Mahshi Koosa from Egypt – WayMadi

With our love of travel it was no surprise that we went to my other half’s roots as our first holiday together in 2006. Egypt! This time Cairo, later also Alexandria and Marsa Matruh.

What taste explosions I experienced that holiday. Of course this was years before I started eating low carb. I can still bring out the smell and taste of the grilled meats. From koshary to stuffed pigeon, which I took a bite of with both horror and curious interest, and it was delicious! One of my favorites was mahshi kiesa, which my husband now lovingly prepares for mister Z. who loves it. Inherit something of your father’s taste. I have now also figured out how to prepare this great low-carb dish, you owe me that version.

Egypt here we come!

Preparing for that trip was one thing. Of course, during my teenage years I had lessons about Africa and countries like Egypt. Still, I had no idea what to really expect there. The first week was quite a culture clash for me as a blue 19 year old. I traveled most of Europe with my parents, but this was a completely different world. Mega cozy, because we are not types who go to tourist areas, so hello Egyptian real life. The traffic, the language, the crowds, the cordiality of the people, but also the confrontation with how good we have it here. So many impressions.

I soon realized that I (not yet a Muslim at the time) could move more freely and, above all, less warmly and more inconspicuously in an abaya and hijab. What a relief. The streets of Cairo are busy, but you stand out with Western clothing and that’s just not practical. In addition, I was really devastated by the heat in clothing. To this day I still don’t really understand why we have a preference for tight clothing here.

Preparing travel to Egypt, from visa to suitcases

What I really found a challenge was the arrangements that came with traveling. Get suitcases that can handle 30 kilos of luggage, arrange travel insurance and visa. If you’re 19 and your parents used to take care of that side of the holiday, it’s a bit of a switch. Fortunately, applying for our visa for Egypt was not very difficult.

Thank me later, this online Egypt visa application form is ideal. Nicely arranged and not having to stand in line at customs at the airport to manually apply for your visa. The faster you are at your plate of mahshi kosa in a local restaurant.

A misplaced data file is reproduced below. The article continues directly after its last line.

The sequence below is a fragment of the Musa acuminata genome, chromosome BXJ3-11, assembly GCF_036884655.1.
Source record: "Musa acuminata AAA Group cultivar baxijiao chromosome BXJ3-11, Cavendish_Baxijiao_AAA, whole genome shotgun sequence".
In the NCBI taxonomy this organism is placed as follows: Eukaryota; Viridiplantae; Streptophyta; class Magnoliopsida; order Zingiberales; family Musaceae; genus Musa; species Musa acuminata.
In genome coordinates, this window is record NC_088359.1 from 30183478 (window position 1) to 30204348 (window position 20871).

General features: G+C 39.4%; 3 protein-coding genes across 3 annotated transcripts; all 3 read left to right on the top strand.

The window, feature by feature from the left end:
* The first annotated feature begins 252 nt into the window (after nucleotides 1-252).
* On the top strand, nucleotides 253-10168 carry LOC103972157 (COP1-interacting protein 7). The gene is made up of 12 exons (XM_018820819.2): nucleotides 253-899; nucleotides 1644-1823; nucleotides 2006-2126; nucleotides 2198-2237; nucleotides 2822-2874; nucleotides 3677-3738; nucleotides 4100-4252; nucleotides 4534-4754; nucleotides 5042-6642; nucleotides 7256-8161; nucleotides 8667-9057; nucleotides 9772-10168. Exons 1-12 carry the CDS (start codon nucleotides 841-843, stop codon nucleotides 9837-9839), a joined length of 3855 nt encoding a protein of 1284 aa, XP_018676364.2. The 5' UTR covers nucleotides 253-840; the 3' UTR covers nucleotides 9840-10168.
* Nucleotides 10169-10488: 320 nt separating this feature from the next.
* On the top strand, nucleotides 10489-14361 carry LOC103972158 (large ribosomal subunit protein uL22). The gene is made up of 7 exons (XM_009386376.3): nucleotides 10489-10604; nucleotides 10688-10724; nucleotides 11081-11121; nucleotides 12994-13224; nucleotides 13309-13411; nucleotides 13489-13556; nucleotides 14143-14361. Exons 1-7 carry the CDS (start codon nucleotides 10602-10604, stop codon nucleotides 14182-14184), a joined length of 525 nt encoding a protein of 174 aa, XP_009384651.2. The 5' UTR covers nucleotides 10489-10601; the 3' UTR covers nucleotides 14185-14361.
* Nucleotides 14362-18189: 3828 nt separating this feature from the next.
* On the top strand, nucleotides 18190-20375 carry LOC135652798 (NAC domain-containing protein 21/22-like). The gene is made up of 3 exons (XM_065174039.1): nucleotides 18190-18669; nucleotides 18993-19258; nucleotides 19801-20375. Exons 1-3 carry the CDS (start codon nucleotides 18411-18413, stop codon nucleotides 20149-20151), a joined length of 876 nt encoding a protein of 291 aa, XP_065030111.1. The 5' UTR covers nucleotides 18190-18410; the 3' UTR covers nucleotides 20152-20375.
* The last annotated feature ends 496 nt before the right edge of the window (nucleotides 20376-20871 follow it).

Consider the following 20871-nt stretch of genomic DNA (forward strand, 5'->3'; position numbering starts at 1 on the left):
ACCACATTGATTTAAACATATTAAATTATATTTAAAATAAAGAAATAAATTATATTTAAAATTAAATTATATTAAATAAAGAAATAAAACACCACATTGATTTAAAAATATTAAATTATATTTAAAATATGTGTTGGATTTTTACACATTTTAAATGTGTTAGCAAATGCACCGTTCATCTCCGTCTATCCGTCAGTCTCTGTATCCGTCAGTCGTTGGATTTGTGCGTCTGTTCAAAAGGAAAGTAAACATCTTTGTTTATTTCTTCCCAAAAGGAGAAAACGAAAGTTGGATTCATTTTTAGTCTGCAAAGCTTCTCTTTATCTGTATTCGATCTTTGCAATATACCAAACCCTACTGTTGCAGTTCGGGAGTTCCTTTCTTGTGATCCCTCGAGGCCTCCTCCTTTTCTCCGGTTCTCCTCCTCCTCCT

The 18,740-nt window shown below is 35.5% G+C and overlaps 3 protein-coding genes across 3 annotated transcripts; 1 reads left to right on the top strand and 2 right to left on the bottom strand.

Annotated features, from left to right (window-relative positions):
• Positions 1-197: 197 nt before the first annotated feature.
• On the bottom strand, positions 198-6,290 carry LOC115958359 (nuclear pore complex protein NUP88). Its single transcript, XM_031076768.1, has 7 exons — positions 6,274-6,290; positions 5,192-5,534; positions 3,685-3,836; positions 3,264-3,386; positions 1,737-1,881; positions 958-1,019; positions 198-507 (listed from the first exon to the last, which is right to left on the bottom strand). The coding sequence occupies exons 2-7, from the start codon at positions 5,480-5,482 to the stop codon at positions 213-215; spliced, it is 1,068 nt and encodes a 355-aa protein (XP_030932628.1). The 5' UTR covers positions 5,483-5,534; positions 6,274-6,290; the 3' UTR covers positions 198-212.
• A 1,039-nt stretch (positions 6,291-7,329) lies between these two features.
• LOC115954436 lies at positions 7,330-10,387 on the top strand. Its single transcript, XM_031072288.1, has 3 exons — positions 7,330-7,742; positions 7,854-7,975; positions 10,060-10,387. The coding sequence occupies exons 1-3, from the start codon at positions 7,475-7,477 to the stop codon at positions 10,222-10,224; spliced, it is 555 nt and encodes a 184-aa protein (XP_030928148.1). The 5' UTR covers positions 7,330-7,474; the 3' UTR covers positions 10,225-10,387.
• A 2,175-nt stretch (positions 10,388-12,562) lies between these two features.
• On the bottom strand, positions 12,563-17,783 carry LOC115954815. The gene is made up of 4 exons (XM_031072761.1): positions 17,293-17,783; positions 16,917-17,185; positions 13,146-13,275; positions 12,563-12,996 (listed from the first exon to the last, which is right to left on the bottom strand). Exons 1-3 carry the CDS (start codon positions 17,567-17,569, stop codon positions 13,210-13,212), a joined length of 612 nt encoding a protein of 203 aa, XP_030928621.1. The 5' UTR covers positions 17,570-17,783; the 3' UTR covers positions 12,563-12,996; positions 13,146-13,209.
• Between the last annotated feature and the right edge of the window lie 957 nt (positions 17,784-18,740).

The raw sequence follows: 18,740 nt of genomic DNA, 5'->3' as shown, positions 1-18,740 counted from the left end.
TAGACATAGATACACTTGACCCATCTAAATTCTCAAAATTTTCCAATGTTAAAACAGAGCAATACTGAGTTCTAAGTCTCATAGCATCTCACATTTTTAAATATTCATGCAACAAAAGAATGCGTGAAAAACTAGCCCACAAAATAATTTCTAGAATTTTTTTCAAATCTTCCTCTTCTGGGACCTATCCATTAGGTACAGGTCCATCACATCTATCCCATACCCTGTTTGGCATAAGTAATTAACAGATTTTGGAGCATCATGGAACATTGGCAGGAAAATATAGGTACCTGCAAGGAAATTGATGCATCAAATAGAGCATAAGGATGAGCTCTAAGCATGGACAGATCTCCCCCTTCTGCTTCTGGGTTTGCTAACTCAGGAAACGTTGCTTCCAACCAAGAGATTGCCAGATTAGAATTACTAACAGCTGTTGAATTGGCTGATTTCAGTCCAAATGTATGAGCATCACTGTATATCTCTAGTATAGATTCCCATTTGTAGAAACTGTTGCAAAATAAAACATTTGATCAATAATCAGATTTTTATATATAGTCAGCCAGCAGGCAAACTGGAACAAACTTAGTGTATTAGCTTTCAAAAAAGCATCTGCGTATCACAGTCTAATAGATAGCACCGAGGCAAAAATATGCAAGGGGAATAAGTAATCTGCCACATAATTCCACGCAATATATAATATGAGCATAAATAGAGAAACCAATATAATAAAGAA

Mahshi Koosa (stuffed zucchini)

Time to bring the Egyptian flavors into your kitchen. Mahshi kiesa is of course made in more countries than Egypt, with each country having a variant in the recipe. In this blog I will show you how to prepare the Egyptian version of mahshi kiesa.

Mahshi is the collective name for stuffed foods. Mostly vegetables. Koosa is a light (and smaller than you see in my photos) zucchini that tastes more refined and less bitter than the dark green ones we know here. We still had eggplant that had to be used up so it could go right into the pan.

Do you have filling left? Then you can keep it in the fridge and fry it the next day in some fat and broth and stew some eggs in it like you do with shakshuka.

Stuffed zucchini with minced meat, herbs and rice from the Egyptian kitchen.

Preparation time1 o’clock

Preparation time1 o’clock 30 minutes

Total time2 o’clock 30 minutes

  • Mix all ingredients for the filling in a bowl until thick.

  • Wash the courgettes and cut them in half. Let the butts sit!

  • Hollow out the courgettes with the special scraper.

  • Below is a practical instruction. You want the side as thin as possible without making holes or breaking. A zucchini with damage will explode in the pan.

  • Insert the scraper into the center of the zucchini a few times. This is how you make the starting hole from which you will continue to hollow. If you’re afraid of shooting through the back, measure your scraper on the side of the zucchini leaving a 1/2 inch at the back. When inserting, keep your finger on the measured scraper so that you cannot insert any further.

  • Gently turn the zucchini in your hand in circles while using the scraper to remove a little more of the flesh.

  • Voila. This is how you want your zucchini to look.

  • Time to fill. You leave 1 cm free at the top edge. The filling expands during cooking. Press gently, but not too hard, or you may break the zucchini or it will break in the pan.

  • Continue like this until all your zucchini is filled.

  • Heat a little bit of mild olive oil in your pans. The bottom should be just covered. Place the mahshi kosa in the pan.

  • You are now going to brown the mahshi kosa. Carefully turn them over in the pan and brown them a little on all sides. I use a fork (don’t prick the mahshi! but dip it underneath) and kitchen tongs to turn the mahshi.

  • Now the mahshi kosa are going to stew. Put them for 3/4 under broth. Cover and fire gently.

  • The mahshi kosa are usually done with 30-40 minutes of slow stewing. It is normal if the filling comes out a little.

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